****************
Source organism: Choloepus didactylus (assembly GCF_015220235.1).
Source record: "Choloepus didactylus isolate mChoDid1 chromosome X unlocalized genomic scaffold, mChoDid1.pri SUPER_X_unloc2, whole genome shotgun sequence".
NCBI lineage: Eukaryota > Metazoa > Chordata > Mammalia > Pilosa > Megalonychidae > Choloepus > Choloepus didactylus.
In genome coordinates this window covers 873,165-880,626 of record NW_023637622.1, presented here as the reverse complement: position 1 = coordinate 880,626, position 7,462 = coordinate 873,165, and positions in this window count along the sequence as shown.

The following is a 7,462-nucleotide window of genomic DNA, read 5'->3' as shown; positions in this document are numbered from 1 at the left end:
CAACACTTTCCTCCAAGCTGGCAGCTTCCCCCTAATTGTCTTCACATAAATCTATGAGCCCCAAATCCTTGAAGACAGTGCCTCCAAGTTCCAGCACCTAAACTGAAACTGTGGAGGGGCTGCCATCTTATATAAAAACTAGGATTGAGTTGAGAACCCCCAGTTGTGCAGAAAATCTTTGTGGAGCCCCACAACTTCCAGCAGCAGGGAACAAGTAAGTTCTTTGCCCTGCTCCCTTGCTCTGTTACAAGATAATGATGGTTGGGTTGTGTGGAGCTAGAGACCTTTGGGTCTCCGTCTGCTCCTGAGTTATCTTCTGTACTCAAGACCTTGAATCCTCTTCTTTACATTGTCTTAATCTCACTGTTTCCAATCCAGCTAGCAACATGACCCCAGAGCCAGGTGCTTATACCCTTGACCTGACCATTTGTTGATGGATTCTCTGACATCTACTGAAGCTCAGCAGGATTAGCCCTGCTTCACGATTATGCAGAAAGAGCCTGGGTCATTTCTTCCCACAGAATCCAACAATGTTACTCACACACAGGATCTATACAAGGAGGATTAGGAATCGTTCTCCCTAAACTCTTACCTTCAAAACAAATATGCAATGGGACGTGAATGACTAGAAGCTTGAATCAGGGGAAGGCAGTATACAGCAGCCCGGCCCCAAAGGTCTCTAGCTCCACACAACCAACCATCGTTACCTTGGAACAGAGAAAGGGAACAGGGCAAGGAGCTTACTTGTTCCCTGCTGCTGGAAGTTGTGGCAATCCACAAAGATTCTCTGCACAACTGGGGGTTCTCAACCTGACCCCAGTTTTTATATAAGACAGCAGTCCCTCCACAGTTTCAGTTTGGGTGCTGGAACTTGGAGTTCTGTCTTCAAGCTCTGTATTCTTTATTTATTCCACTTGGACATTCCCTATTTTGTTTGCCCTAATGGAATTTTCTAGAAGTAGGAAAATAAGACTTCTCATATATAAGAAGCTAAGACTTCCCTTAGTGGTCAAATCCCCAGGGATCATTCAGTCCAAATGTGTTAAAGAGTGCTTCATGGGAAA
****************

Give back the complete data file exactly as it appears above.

Source organism: Choloepus didactylus (assembly GCF_015220235.1).
Source record: "Choloepus didactylus isolate mChoDid1 chromosome X unlocalized genomic scaffold, mChoDid1.pri SUPER_X_unloc2, whole genome shotgun sequence".
NCBI lineage: Eukaryota > Metazoa > Chordata > Mammalia > Pilosa > Megalonychidae > Choloepus > Choloepus didactylus.
In genome coordinates this window covers 873,165-880,626 of record NW_023637622.1, presented here as the reverse complement: position 1 = coordinate 880,626, position 7,462 = coordinate 873,165, and positions in this window count along the sequence as shown.

The following is a 7,462-nucleotide window of genomic DNA, read 5'->3' as shown; positions in this document are numbered from 1 at the left end:
CAACACTTTCCTCCAAGCTGGCAGCTTCCCCCTAATTGTCTTCACATAAATCTATGAGCCCCAAATCCTTGAAGACAGTGCCTCCAAGTTCCAGCACCTAAACTGAAACTGTGGAGGGGCTGCCATCTTATATAAAAACTAGGATTGAGTTGAGAACCCCCAGTTGTGCAGAAAATCTTTGTGGAGCCCCACAACTTCCAGCAGCAGGGAACAAGTAAGTTCTTTGCCCTGCTCCCTTGCTCTGTTACAAGATAATGATGGTTGGGTTGTGTGGAGCTAGAGACCTTTGGGTCTCCGTCTGCTCCTGAGTTATCTTCTGTACTCAAGACCTTGAATCCTCTTCTTTACATTGTCTTAATCTCACTGTTTCCAATCCAGCTAGCAACATGACCCCAGAGCCAGGTGCTTATACCCTTGACCTGACCATTTGTTGATGGATTCTCTGACATCTACTGAAGCTCAGCAGGATTAGCCCTGCTTCACGATTATGCAGAAAGAGCCTGGGTCATTTCTTCCCACAGAATCCAACAATGTTACTCACACACAGGATCTATACAAGGAGGATTAGGAATCGTTCTCCCTAAACTCTTACCTTCAAAACAAATATGCAATGGGACGTGAATGACTAGAAGCTTGAATCAGGGGAAGGCAGTATACAGCAGCCCGGCCCCAAAGGTCTCTAGCTCCACACAACCAACCATCGTTACCTTGGAACAGAGAAAGGGAACAGGGCAAGGAGCTTACTTGTTCCCTGCTGCTGGAAGTTGTGGCAATCCACAAAGATTCTCTGCACAACTGGGGGTTCTCAACCTGACCCCAGTTTTTATATAAGACAGCAGTCCCTCCACAGTTTCAGTTTGGGTGCTGGAACTTGGAGTTCTGTCTTCAAGCTCTGTATTCTTTATTTATTCCACTTGGACATTCCCTATTTTGTTTGCCCTAATGGAATTTTCTAGAAGTAGGAAAATAAGACTTCTCATATATAAGAAGCTAAGACTTCCCTTAGTGGTCAAATCCCCAGGGATCATTCAGTCCAAATGTGTTAAAGAGTGCTTCATGGGAAA